A welcome surprise awaits on the Serbian side of the border. Last time I crossed here in 2015, I had to cough up 120 euros to pay for my car insurance, as well as five euros per day of use of the temporary paper license plates.
Insurance companies from both countries imposed extortionate insurance fees on each other’s citizens for four straight years (2011-2015), even though they had signed a deal that was supposed to make people’s lives ‘easier.’ It has taken a long time, and the insurance companies – some of which are very close to those in power – have profited massively in the interim, but finally agreement on mutual recognition of car insurance has been reached, and the fee is abolished.
Now, in spring 2016, all I am asked to pay at the border is five euros for two months’ use of the paper registration plates. I come out of the “Dunav” insurance kiosk at the border quite happy but also baffled. It worked. It was simple. And this was something we got complaints about ever since we started monitoring the agreements. We passed this pressure on to the politicians leading the process. They promised a year ago in our conference that this insurance fee will be removed and finally it has happened. I cannot get used to the fact that citizens’ pressure has actually worked in our post-communist post-conflict countries.
Having passed Merdare, I am now learning to cope with the fact that if something happens and I need my phone, it won’t work. Telecom agreements made between Kosovo and Serbia in 2013, and renegotiated in 2015, still have not been implemented and I have no mobile network with my Kosovo sim card.
I pass signs to the villages of Visoka and Kastrati, but see no roadside habitations. These Albanian names are ghostly reminders of the former population in these virtually deserted tracts. This is all before reaching a turn to go to Kopaonik, which is tempting. I press on to the Nis-Belgrade highway and then towards Romania.
ZITISTE: The missing document
As my mind turned to Dracula’s homeland my eyes alighted on the huge Seselj billboards that appear alongside Serbia’s highways. They pronounce him “Pobednik” (the Victor), rather than than “Innocent,” following the International Criminal Tribunal for the Former Yugoslavia’s acquittal of the Serbian Radical Party leader on all nine indictment counts: crimes against humanity, murder and persecution, torture and expulsion.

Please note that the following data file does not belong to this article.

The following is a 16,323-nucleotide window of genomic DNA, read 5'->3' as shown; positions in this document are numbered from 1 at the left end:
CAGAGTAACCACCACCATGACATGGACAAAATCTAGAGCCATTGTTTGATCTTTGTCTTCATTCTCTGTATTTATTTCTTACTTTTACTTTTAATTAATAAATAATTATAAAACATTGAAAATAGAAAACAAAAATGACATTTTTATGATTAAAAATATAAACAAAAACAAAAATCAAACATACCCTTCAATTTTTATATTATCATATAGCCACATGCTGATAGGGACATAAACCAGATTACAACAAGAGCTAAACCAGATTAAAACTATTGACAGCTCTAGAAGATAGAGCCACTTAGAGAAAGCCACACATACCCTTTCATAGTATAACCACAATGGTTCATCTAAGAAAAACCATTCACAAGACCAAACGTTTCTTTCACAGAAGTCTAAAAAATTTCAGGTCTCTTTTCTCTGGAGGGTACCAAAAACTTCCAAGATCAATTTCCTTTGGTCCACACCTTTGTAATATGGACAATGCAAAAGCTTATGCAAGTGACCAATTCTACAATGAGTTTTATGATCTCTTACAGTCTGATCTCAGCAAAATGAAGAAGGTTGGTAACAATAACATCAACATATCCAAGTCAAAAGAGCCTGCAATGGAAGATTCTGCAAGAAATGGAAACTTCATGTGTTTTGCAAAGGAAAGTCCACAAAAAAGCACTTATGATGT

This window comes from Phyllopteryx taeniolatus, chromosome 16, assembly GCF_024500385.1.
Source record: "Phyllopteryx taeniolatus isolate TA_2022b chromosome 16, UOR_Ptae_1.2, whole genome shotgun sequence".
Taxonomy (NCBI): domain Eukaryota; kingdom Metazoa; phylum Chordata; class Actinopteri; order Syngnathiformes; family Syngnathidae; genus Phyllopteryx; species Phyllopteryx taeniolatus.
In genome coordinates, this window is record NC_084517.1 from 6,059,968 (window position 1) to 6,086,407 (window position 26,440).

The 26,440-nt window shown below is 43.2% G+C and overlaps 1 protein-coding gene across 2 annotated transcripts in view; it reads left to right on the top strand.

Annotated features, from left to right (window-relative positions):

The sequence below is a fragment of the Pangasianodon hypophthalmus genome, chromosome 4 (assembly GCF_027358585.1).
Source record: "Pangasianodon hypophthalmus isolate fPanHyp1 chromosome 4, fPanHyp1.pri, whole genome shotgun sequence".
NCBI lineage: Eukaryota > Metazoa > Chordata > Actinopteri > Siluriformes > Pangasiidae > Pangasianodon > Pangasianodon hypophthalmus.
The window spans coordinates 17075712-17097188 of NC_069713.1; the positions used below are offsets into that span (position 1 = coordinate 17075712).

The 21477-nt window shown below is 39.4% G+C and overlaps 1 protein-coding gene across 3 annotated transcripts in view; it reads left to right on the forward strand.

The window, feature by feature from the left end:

I like to listen to local radio when I drive through different towns and regions as you get to hear the flavours of the community and it tells you what preoccupies the people inside the buildings of these tranquil-seeming Serbian towns, lovely gardens and house-on the prairie type bungalows.
It is Friday afternoon and on public radio, RTS2, a radio moderator called Biljana is interviewing a veteran Serb general and professor, expert on “hybrid war”.
The decision to acquit Seselj is a harbinger of the West’s belated realisation that it needs Slavic Serbia to fend away the Islamic encroachment, evident with the recent refugee crisis. Soon, he says, our non-Orthodox neighbours: Catholics in Croatia, Muslims in Bosnia and Kosovo, will understand their true spiritual home – that they were all initially Orthodox and must return to these ‘roots’. This is why Russian hybrid war in Ukraine is a just one. And so on and so forth.
An off-message statue we pass in the town of Zitiste, near Romania, jars cutely with his unreconstructed diatribe, which Biljana hosts uncritically. Boxing gloves held aloft, a monument to Rocky Balboa stands prominently in the town square. In 2007 the residents were inspired by the statue of the fictional boxer built in Philadelphia, seeing his life journey with its hard knocks as a reflection of their own. The mayor approved it and a local chicken processing plant paid for the building of the statue.
Shortly afterwards a burly traffic cop pulls me over. I was within the speed limit, so it is the temporary plates that have attracted him. I wind the window down and smile, not realising the genre has suddenly shifted.
“Documents please,” he says.
I give him everything I think he needs to see and I am very much up for a chat. So is he.
“Do you have another driving licence?” he asks.
“No,” still smiling.
“If you have no driving licence I can send you to court, where you will pay a fine of at 100 thousand dinars [800 euros], just like the last Albanian I did, last week – because he didn’t have a driving licence either,” he continues, with scrupulous bonhomie.
“But I have a driving licence!” I say, assured of my position.
“Yes, from a country we do not recognise. So it’s not valid.”
I refer to the agreement and the documents given by the Serbian border police at Merdare.
Tell me where is the document to replace your Kosovo driving licence which we don’t recognise? Policeman in Zitiste
“We give you a piece of paper to replace your ID document that we don’t recognise, we give you a document to accompany the trial plates we give you because we don’t recognise your car plates. But tell me where is the document to replace your Kosovo driving licence which we don’t recognise?”
Usually, it’s not easy to shut me up. I am astounded. I just need to figure out the conundrum of being allowed to cross the border in a car by the same authorities and then being told inland that the rules are different from those at the border. And what is the point of allowing me in, allowing my car in, yet then not allowing me to drive it? Why have our dealmakers failed to sew that one up?
“This means I can send you to court and punish you for driving without a driver’s licence, which is again, about 100,000 dinars.”
That is certainly not my idea of a holiday. But I am also not naïve. I know that being told by a cop twice what the official price of what something costs is inviting a question about what it would take for me NOT to go to court. But I decide I am not in a hurry.